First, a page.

BEIJING (Reuters) - China’s Premier Wen Jiabao urged nations to work together to stabilize turbulent financial markets on Tuesday as global stocks stumbled on fears that the world economy is headed for a downturn.
Speaking after a regular meeting by the Chinese cabinet, Wen alluded to debt problems in the United States and Europe and called on “relevant” countries to implement responsible monetary policies and rein in fiscal deficits.
This is the first time Beijing has publicly commented on the shakeout unfolding in global markets after the United States lost its top-rated credit rating and as Europe’s debt crisis worsens.
In a sign that China may soften its policy stance in the face of mounting uncertainties, Wen toned down his inflation rhetoric by omitting Beijing’s usual refrain that fighting inflation would be a priority.
Instead, Wen only said Beijing should “try its best to curb price rises” and he noted China’s economic policies are showing positive results.
“We urged relevant countries to take responsible monetary and fiscal policies to cut fiscal deficits and properly manage the debt crisis, to ensure a stable performance of global markets and maintain investor confidence,” he said.
“The global community should improve the communication and coordination of their macro economic policies to realize sustainable, stable and balanced growth in the world economy,” Wen was quoted by state radio as saying.
Qiao Yongyuan, an analyst at the CEBM in Shanghai, said it may be too early to judge whether China is shifting its monetary policy stance, but said uncertainty abroad would likely lead Beijing to stand pat for now.
That is in line with a growing market consensus that China would hold off on raising rates for now, a marked shift from two weeks ago when many thought stubborn price pressures would lead Beijing to raise interest rates once more this year.
“In coming months, Beijing would basically take a wait-and-see approach, and neither relax its policies or further tighten until it gets a much clearer picture on the external economy,” Qiao said.
Still, unlike previous months when Beijing has said repeatedly that fighting inflation is a policy priority, Wen did not reiterate that line even though data had showed on Tuesday that inflation quickened to three-year highs of 6.5 percent in July. That is well above Beijing’s 2011 inflation target of 4 percent.
“We should try our best to curb price rises and maintain steady and relatively fast economic growth,” Wen said. “We should properly handle the balance between managing inflationary pressures, maintaining economic growth and adjusting the economic structure.”
Wen’s remarks came as world stocks dropped for the 10th day running on Tuesday on fears the global economy could fall into another recession.
Making clear that Beijing is closely watching the market rout, Wen said there is a need to stay calm and guard against dangers. He welcomed the Group of 20 nations’ vow on Monday to do all that is needed to keep financial markets stable and the world economy growing.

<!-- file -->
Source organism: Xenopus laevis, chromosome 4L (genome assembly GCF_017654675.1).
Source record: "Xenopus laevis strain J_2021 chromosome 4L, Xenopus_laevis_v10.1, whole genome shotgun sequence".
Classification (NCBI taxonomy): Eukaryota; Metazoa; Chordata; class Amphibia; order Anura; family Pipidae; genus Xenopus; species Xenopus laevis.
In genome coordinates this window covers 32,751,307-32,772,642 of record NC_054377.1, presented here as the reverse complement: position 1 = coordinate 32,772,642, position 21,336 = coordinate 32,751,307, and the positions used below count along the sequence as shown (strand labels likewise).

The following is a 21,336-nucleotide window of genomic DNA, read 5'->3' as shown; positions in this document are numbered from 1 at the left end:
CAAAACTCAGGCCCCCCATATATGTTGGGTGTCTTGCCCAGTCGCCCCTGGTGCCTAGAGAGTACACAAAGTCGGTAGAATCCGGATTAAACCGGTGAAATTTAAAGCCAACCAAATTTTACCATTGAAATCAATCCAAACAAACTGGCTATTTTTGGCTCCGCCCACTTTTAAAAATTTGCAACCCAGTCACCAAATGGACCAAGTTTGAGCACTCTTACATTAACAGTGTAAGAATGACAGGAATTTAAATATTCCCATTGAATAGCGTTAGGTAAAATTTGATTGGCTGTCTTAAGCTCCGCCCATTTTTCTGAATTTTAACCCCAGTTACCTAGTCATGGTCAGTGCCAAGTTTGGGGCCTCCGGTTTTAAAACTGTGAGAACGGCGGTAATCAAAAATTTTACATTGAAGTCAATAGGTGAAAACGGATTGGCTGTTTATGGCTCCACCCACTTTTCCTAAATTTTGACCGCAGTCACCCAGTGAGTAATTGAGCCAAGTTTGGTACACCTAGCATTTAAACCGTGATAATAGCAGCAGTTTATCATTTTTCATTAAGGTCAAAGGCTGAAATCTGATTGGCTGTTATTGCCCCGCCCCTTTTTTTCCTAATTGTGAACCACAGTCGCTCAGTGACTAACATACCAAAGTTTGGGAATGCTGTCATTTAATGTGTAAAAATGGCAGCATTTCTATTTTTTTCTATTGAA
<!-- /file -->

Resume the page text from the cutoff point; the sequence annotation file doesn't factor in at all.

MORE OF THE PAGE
“We need to calmly watch the situation and make cautious responses to be fully on guard against risks,” he said.
As the world’s largest foreign buyer of U.S. Treasuries, Beijing wants to see a healthy dollar and U.S. economy to protect the value of its $3.2 trillion foreign exchange reserves, two-thirds of which are estimated to be invested in dollar assets.
China has in the past week urged Washington to get its fiscal house in order through a mix of pleas from top officials and sharp criticisms in state media.
China’s Vice-Premier has spoken to U.S. Treasury Secretary Timothy Geithner and exchanged views on the state of global financial markets and the world economy, China’s Foreign Ministry said on Tuesday.
But rather than focus its energy on pressuring foreign governments to tackle the turmoil in markets, some analysts said Beijing’s efforts are better spent cleaning up its own local debt mess and cutting China’s dependence on exports.
“Right now, there is little China can do to address the current global financial market turbulence,” said Gao Shanwen, an analyst at the Essence Securities in Beijing.
“With global commodity prices starting to ease and Chinese domestic inflation expected to slow accordingly, it is a good chance for China to solve its own problems, such as cleaning up local government debt.”
To pay for infrastructure projects, local Chinese governments have chalked up an estimated 10.7 trillion yuan worth of loans. Some economists believe this is among the top risks threatening the world’s No. 2 economy as they estimate that up to a quarter of loans could sour, saddling banks with bed debt.
But Wen sounded confident on China’s growth prospects despite his cautious stance on events abroad,
“So far, China’s economy continues to maintain the good growth momentum and the macro economic policies are showing positive effect,” he said.
Reporting by Aileen Wang and Koh Gui Qing; Editing by Ed Lane